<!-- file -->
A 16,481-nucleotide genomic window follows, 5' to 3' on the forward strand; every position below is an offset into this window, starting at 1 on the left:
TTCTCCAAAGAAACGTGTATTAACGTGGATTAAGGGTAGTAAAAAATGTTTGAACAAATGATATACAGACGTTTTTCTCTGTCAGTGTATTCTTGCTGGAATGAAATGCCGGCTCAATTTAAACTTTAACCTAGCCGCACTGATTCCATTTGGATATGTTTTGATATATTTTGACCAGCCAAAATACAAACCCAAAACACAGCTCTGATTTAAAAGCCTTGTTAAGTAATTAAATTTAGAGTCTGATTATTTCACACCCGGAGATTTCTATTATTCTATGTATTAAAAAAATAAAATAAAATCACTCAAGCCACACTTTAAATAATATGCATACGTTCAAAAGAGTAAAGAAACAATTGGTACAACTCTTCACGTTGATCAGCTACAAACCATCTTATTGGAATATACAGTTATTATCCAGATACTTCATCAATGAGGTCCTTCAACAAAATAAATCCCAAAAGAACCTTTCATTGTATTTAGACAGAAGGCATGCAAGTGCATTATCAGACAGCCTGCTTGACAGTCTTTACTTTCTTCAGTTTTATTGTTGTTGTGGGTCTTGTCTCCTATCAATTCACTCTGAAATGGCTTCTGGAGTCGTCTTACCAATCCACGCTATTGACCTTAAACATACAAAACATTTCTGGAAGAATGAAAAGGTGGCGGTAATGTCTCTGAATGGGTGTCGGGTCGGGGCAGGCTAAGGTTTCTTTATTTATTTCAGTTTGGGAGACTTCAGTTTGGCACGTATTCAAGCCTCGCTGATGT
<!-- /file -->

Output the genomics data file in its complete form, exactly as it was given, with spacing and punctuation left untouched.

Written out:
A 16,481-nucleotide genomic window follows, 5' to 3' on the forward strand; every position below is an offset into this window, starting at 1 on the left:
TTCTCCAAAGAAACGTGTATTAACGTGGATTAAGGGTAGTAAAAAATGTTTGAACAAATGATATACAGACGTTTTTCTCTGTCAGTGTATTCTTGCTGGAATGAAATGCCGGCTCAATTTAAACTTTAACCTAGCCGCACTGATTCCATTTGGATATGTTTTGATATATTTTGACCAGCCAAAATACAAACCCAAAACACAGCTCTGATTTAAAAGCCTTGTTAAGTAATTAAATTTAGAGTCTGATTATTTCACACCCGGAGATTTCTATTATTCTATGTATTAAAAAAATAAAATAAAATCACTCAAGCCACACTTTAAATAATATGCATACGTTCAAAAGAGTAAAGAAACAATTGGTACAACTCTTCACGTTGATCAGCTACAAACCATCTTATTGGAATATACAGTTATTATCCAGATACTTCATCAATGAGGTCCTTCAACAAAATAAATCCCAAAAGAACCTTTCATTGTATTTAGACAGAAGGCATGCAAGTGCATTATCAGACAGCCTGCTTGACAGTCTTTACTTTCTTCAGTTTTATTGTTGTTGTGGGTCTTGTCTCCTATCAATTCACTCTGAAATGGCTTCTGGAGTCGTCTTACCAATCCACGCTATTGACCTTAAACATACAAAACATTTCTGGAAGAATGAAAAGGTGGCGGTAATGTCTCTGAATGGGTGTCGGGTCGGGGCAGGCTAAGGTTTCTTTATTTATTTCAGTTTGGGAGACTTCAGTTTGGCACGTATTCAAGCCTCGCTGATGT